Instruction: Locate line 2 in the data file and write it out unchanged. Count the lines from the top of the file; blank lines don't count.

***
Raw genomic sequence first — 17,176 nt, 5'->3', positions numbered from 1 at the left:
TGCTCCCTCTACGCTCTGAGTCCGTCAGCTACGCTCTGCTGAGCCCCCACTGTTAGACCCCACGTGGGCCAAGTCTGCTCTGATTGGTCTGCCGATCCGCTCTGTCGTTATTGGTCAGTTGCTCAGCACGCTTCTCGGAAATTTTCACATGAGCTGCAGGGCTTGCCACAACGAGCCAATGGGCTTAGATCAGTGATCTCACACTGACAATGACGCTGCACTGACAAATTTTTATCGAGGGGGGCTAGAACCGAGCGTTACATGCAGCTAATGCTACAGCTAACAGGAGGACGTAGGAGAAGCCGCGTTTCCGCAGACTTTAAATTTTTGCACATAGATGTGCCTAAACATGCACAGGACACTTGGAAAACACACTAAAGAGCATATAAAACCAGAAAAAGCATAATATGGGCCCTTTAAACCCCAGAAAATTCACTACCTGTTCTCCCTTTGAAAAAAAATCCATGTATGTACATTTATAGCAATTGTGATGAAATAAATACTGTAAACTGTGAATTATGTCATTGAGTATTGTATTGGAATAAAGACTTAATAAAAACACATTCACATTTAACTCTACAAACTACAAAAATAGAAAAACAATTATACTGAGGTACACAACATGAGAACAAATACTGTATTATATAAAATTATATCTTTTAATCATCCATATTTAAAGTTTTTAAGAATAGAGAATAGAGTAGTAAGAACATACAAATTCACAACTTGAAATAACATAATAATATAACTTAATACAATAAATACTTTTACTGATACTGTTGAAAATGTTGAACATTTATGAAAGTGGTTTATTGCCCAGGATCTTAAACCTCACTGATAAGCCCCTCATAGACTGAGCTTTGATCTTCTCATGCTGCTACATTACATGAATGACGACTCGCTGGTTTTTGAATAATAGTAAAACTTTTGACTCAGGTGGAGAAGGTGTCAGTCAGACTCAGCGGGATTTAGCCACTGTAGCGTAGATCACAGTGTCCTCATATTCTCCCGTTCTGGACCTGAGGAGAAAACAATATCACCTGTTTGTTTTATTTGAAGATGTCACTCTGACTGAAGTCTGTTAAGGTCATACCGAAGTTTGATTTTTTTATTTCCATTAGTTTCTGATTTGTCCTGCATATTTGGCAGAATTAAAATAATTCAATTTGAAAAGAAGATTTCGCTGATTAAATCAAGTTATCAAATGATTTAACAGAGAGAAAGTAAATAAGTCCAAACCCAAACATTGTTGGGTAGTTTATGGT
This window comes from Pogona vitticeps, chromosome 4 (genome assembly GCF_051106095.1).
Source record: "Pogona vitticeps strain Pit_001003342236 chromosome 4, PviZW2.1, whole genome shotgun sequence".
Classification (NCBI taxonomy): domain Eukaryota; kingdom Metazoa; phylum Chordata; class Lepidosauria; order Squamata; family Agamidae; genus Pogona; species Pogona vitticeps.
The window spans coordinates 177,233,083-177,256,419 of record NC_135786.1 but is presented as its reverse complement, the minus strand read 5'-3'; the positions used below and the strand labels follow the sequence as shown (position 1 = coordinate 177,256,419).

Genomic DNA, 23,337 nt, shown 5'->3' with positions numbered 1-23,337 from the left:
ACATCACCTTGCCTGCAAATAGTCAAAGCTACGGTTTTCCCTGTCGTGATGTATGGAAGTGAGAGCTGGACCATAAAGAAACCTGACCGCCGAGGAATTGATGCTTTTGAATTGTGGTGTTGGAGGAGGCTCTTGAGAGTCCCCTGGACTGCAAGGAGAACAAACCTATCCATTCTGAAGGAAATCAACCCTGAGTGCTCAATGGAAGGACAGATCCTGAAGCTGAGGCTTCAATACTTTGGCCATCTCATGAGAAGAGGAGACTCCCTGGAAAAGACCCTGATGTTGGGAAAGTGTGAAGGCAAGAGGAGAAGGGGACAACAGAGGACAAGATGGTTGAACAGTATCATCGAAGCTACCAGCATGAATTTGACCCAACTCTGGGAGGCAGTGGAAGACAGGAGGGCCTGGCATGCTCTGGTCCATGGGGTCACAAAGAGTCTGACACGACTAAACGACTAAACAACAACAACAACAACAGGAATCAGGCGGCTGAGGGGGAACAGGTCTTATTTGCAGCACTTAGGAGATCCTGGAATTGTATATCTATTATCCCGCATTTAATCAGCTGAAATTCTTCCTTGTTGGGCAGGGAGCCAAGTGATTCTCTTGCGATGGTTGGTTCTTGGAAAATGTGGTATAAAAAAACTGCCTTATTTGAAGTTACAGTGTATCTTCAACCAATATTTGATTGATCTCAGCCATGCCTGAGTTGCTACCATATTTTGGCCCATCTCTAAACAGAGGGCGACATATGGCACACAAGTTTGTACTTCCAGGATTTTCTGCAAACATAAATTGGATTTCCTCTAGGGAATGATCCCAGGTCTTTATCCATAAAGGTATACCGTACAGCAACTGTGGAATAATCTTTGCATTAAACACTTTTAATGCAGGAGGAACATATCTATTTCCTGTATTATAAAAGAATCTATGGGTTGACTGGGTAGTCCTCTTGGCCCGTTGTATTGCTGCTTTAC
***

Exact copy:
TGCTCCCTCTACGCTCTGAGTCCGTCAGCTACGCTCTGCTGAGCCCCCACTGTTAGACCCCACGTGGGCCAAGTCTGCTCTGATTGGTCTGCCGATCCGCTCTGTCGTTATTGGTCAGTTGCTCAGCACGCTTCTCGGAAATTTTCACATGAGCTGCAGGGCTTGCCACAACGAGCCAATGGGCTTAGATCAGTGATCTCACACTGACAATGACGCTGCACTGACAAATTTTTATCGAGGGGGGCTAGAACCGAGCGTTACATGCAGCTAATGCTACAGCTAACAGGAGGACGTAGGAGAAGCCGCGTTTCCGCAGACTTTAAATTTTTGCACATAGATGTGCCTAAACATGCACAGGACACTTGGAAAACACACTAAAGAGCATATAAAACCAGAAAAAGCATAATATGGGCCCTTTAAACCCCAGAAAATTCACTACCTGTTCTCCCTTTGAAAAAAAATCCATGTATGTACATTTATAGCAATTGTGATGAAATAAATACTGTAAACTGTGAATTATGTCATTGAGTATTGTATTGGAATAAAGACTTAATAAAAACACATTCACATTTAACTCTACAAACTACAAAAATAGAAAAACAATTATACTGAGGTACACAACATGAGAACAAATACTGTATTATATAAAATTATATCTTTTAATCATCCATATTTAAAGTTTTTAAGAATAGAGAATAGAGTAGTAAGAACATACAAATTCACAACTTGAAATAACATAATAATATAACTTAATACAATAAATACTTTTACTGATACTGTTGAAAATGTTGAACATTTATGAAAGTGGTTTATTGCCCAGGATCTTAAACCTCACTGATAAGCCCCTCATAGACTGAGCTTTGATCTTCTCATGCTGCTACATTACATGAATGACGACTCGCTGGTTTTTGAATAATAGTAAAACTTTTGACTCAGGTGGAGAAGGTGTCAGTCAGACTCAGCGGGATTTAGCCACTGTAGCGTAGATCACAGTGTCCTCATATTCTCCCGTTCTGGACCTGAGGAGAAAACAATATCACCTGTTTGTTTTATTTGAAGATGTCACTCTGACTGAAGTCTGTTAAGGTCATACCGAAGTTTGATTTTTTTATTTCCATTAGTTTCTGATTTGTCCTGCATATTTGGCAGAATTAAAATAATTCAATTTGAAAAGAAGATTTCGCTGATTAAATCAAGTTATCAAATGATTTAACAGAGAGAAAGTAAATAAGTCCAAACCCAAACATTGTTGGGTAGTTTATGGT